So far 2016 is shaping up to be yet another record year for used vehicle values and CPO sales.
The market is flush with off-lease vehicles that are coming back to dealerships. This trend was noticeable last year and now will be even more pronounced since 27.1% more cars were sold via three-year leases in 2013 compared with 2012.
These young off-lease cars are pushing the average used car age down; in 2015 the average used car sold at a dealership was only 4.4 years old. (In 2014, 2013 and 2012 the average was 4.6 years old.)
In 2015, 55 percent of used cars sold at dealerships were three years old or younger. We expect this percentage to grow in 2016.
Only five segments are expected to make up 66% of the lease returns in 2016. Interestingly, some of the less popular segments in today?s market were the most popular leased vehicles in 2013: midsize cars, compact cars and entry luxury cars (first, second and fourth in lease volume for 2013, respectively).
On the other hand, the very desirable compact crossover SUVs and midsize crossover SUVs ranked third and fifth in lease volume in 2013. For all of 2016, fuel costs have been projected to remain stable around the current low level. This will give consumers who are on the fence about buying a truck or SUV further reason to purchase in these segments, fueling demand and increasing values.
Many off-lease cars are being sold through Certified Pre-Owned programs, which list for an average of about $1500 more per car than a traditional used car. The high volume of CPOs in the market mix is helping to boost the industry average used car transaction price.
In 2015 the average used car sold for a record of $18,552 and we anticipate that the average will remain high in 2016 due to the CPO trend mentioned above and consumer interest in more expensive vehicles including trucks and SUVs.
To help compensate for these increasing transaction prices (especially for trucks and SUVs) the term lengths will undoubtedly increase as most used car buyers prefer to make loan payments of less than $400 per month.
Used car bargain hunters may benefit from another market trend: much near-new inventory is coming from car rental agencies whose vehicles are generally in service for a year or two and then dropped back into the marketplace. Rental agencies purchased about 1.8 million units in each of the years 2012, 2013 and 2014, and increased their purchases to about two million units in 2015.
Most former rentals are concentrated within the segments of midsize car, compact car, subcompact car and large car, and are often distinctly different in terms of content and mileage from off-lease or consumer trade-ins.
Based on the influx of this inventory and the expectation of low gas prices, Edmunds predicts that average prices will continue to fall for these segments.
Note to Dealers: Trade-Ins are Down, but Some Are Worth Chasing
In 2015, only 47.6% of new car sales involved a trade in (down from the recent high of 49.7% in 2012 and 48.3% in 2011.) The trend of new car shoppers keeping their older car is consistent with data from other strong economic periods like in 2005 when trade-ins only occurred in 39.3% of new car sales and in in 2006 when trade-ins only occurred in 39.9% of new car sales. Our research shows that when shoppers feel good about the economy, many tend to consider keeping an older car -- perhaps passing it along to another family member -- rather than squeezing every penny out of it to put toward a new car.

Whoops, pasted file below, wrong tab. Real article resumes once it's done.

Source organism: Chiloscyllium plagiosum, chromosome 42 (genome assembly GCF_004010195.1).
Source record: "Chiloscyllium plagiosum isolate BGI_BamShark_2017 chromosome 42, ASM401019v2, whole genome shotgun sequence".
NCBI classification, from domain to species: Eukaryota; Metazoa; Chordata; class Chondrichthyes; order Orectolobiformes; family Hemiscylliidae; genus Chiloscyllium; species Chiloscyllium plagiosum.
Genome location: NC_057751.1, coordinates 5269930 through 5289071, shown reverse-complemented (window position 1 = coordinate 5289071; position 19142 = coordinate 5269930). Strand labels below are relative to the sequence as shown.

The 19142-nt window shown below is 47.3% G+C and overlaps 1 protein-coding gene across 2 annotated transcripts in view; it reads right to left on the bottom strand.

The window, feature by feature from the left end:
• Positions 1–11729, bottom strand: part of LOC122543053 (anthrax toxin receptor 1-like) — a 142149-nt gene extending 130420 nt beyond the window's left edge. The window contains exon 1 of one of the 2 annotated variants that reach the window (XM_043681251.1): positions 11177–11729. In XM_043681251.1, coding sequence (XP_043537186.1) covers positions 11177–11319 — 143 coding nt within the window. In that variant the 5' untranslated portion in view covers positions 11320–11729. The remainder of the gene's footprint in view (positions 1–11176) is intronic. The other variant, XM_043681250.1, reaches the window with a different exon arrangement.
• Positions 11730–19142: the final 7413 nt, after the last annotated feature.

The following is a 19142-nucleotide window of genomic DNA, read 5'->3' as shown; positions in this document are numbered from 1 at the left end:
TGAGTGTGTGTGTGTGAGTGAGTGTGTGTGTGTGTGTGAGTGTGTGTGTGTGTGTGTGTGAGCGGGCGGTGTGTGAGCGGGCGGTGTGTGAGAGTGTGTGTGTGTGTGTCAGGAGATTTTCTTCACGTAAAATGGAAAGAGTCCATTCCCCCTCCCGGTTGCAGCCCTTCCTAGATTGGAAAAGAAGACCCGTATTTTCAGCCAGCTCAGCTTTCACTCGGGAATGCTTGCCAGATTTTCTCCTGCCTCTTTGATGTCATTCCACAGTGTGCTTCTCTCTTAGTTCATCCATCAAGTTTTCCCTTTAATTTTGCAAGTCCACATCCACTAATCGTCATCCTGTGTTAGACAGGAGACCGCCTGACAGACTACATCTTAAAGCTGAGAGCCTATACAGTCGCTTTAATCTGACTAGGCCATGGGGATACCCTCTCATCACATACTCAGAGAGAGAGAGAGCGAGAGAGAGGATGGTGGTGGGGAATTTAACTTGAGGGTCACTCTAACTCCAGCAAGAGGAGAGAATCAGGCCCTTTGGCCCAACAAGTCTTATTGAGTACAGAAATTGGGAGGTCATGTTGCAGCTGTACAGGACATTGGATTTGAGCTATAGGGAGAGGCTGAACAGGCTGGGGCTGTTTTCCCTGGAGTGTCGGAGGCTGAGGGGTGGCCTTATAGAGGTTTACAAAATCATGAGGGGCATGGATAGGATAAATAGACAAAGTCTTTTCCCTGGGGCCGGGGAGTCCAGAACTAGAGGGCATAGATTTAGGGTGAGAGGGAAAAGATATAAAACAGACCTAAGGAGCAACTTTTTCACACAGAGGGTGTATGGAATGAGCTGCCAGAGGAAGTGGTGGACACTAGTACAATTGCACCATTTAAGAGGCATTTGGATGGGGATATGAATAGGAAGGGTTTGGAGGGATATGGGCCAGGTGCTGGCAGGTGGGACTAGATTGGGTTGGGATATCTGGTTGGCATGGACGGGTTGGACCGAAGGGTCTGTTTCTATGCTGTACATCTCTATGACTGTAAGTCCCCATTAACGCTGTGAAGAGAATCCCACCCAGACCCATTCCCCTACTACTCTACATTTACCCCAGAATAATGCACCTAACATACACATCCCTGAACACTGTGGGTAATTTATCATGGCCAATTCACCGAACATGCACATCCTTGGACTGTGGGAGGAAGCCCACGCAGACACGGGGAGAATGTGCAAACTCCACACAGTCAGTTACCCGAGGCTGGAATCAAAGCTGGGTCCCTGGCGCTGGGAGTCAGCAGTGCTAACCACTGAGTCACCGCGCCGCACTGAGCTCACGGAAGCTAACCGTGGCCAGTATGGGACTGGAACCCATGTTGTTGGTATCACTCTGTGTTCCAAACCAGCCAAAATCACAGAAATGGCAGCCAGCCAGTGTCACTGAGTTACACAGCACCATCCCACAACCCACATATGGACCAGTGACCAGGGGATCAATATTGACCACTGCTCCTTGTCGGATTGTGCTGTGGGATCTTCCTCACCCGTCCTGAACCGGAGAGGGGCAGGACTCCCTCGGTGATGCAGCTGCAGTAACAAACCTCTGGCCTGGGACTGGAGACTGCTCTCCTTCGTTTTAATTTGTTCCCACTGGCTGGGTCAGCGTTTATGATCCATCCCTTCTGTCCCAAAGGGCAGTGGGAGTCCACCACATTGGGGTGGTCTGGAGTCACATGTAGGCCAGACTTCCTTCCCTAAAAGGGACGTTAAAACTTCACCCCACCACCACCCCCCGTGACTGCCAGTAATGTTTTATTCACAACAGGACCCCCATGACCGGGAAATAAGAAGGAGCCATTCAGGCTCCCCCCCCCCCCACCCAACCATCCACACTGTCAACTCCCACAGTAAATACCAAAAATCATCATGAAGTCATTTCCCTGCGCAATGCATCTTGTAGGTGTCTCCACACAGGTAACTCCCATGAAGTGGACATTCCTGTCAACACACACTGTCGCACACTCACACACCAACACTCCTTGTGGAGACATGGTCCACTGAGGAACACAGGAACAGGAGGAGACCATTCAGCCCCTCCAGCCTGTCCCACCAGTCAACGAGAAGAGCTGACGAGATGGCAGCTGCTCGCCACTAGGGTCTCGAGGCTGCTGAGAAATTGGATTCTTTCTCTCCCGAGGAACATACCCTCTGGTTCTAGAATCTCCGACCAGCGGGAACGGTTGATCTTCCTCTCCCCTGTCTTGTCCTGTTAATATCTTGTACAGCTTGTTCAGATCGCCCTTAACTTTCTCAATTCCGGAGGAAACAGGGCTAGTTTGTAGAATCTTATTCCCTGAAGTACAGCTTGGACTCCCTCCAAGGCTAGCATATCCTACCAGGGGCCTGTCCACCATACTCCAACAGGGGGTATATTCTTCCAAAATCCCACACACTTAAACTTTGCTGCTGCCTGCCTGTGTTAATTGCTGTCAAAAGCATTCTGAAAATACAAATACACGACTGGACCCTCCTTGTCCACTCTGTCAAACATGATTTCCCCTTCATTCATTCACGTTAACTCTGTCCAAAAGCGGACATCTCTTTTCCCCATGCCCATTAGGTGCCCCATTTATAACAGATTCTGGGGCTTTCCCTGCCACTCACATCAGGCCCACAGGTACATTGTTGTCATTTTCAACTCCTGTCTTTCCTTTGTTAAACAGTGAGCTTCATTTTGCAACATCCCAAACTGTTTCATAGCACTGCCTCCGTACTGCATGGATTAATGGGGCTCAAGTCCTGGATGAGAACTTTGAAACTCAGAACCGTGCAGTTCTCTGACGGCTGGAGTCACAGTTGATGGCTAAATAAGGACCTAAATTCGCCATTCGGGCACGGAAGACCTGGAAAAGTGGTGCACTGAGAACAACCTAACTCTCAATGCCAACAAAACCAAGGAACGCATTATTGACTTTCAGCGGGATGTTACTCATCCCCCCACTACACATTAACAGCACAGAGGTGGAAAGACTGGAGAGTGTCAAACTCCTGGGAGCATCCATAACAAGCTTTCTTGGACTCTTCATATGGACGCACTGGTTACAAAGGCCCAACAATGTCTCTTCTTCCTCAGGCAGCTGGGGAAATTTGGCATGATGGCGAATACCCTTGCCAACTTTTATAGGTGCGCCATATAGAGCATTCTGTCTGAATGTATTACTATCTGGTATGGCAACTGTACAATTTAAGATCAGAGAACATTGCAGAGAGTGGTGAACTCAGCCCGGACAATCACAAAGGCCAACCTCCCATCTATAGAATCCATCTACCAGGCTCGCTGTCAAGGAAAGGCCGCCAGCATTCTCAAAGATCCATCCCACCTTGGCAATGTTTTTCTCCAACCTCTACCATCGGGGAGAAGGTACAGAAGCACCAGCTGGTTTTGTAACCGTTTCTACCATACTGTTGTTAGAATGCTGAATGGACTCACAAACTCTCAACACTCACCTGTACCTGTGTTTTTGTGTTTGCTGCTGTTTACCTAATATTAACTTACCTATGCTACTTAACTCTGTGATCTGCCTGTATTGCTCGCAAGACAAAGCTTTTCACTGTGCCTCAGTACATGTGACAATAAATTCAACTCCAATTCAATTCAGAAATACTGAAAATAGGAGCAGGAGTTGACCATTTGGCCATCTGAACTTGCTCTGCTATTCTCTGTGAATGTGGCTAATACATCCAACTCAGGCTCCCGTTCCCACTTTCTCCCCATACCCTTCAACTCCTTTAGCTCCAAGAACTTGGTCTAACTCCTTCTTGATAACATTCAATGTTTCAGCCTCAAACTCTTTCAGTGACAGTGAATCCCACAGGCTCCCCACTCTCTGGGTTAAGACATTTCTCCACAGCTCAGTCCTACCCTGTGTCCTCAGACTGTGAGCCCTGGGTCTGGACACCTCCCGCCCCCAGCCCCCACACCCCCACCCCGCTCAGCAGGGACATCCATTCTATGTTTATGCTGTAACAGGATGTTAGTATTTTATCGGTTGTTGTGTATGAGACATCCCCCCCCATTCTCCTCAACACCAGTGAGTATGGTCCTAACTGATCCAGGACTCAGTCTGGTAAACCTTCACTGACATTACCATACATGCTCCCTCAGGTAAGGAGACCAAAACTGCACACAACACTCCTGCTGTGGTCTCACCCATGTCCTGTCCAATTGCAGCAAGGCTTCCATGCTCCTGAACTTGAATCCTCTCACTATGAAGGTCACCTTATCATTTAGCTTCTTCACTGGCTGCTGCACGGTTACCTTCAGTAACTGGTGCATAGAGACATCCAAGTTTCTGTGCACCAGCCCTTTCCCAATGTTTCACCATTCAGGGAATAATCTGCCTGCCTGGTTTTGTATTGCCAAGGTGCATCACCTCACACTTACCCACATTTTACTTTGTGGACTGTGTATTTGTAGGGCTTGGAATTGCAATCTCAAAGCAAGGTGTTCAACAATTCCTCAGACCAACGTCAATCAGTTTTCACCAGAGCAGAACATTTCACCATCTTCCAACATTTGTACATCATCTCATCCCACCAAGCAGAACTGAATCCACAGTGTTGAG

Why does this matter for dealers? Not all trade-ins are created equal in today's market. Some are worth pursuing in hopes that shoppers can be convinced to part with them. Edmunds.com has identified five used car segments that today have average selling prices that are significantly higher than in recent years. Here are some segments, their average selling prices in 2015 and the increase over 2014.
These segments are very popular with shoppers right now because of low gas prices, and fuel costs are not expected to rise in 2016 so this trend is likely to become more pronounced through 2016.
Conversely, there are some segments that haven?t seen price increases or aren?t experiencing nearly as much lift in pricing. Here are some examples of trade-ins that may not be worth a dealer's effort in the current marketplace.
Dealers who use Edmunds? MyAppraise tool have fast and easy access to all the critical information about a trade-in even before a car shopper comes onto the lot. The shopper simply enters his or her vehicle's VIN into the tool and answers a few simple questions about its condition, then will be prompted to take pictures of the vehicles to give dealers the ability to verify the vehicle's condition and provide a more accurate estimate. The responses, photos and customer-contact information are delivered to dealers who can then respond with a specific quote via mobile text messaging. About 500,000 people use the Edmunds site every month to appraise their vehicles, and this number is expected to rise in the coming year.
Some valuable used vehicles are easier to find than others. Lease returns are making up a huge volume of used cars in the marketplace today. The most popular leased segments three years ago and their recent average sales price by model year are:
On the other hand, these popular leased segments are not bringing quite as much value when sold off-lease.
For those less lucrative segments, it may be especially worthwhile for dealers to certify them as CPO cars, or, if their mileage and condition render them ineligible, sell them through Edmunds.com's Used+ program which provides many of the peace-of-mind elements of CPO including roadside assistance and extended warranty supplied by Edmunds.com through a third party. The Used+ program also provides a free gas card with every purchase.
Here's the difference in average list price and average miles for CPO vs. non-CPO: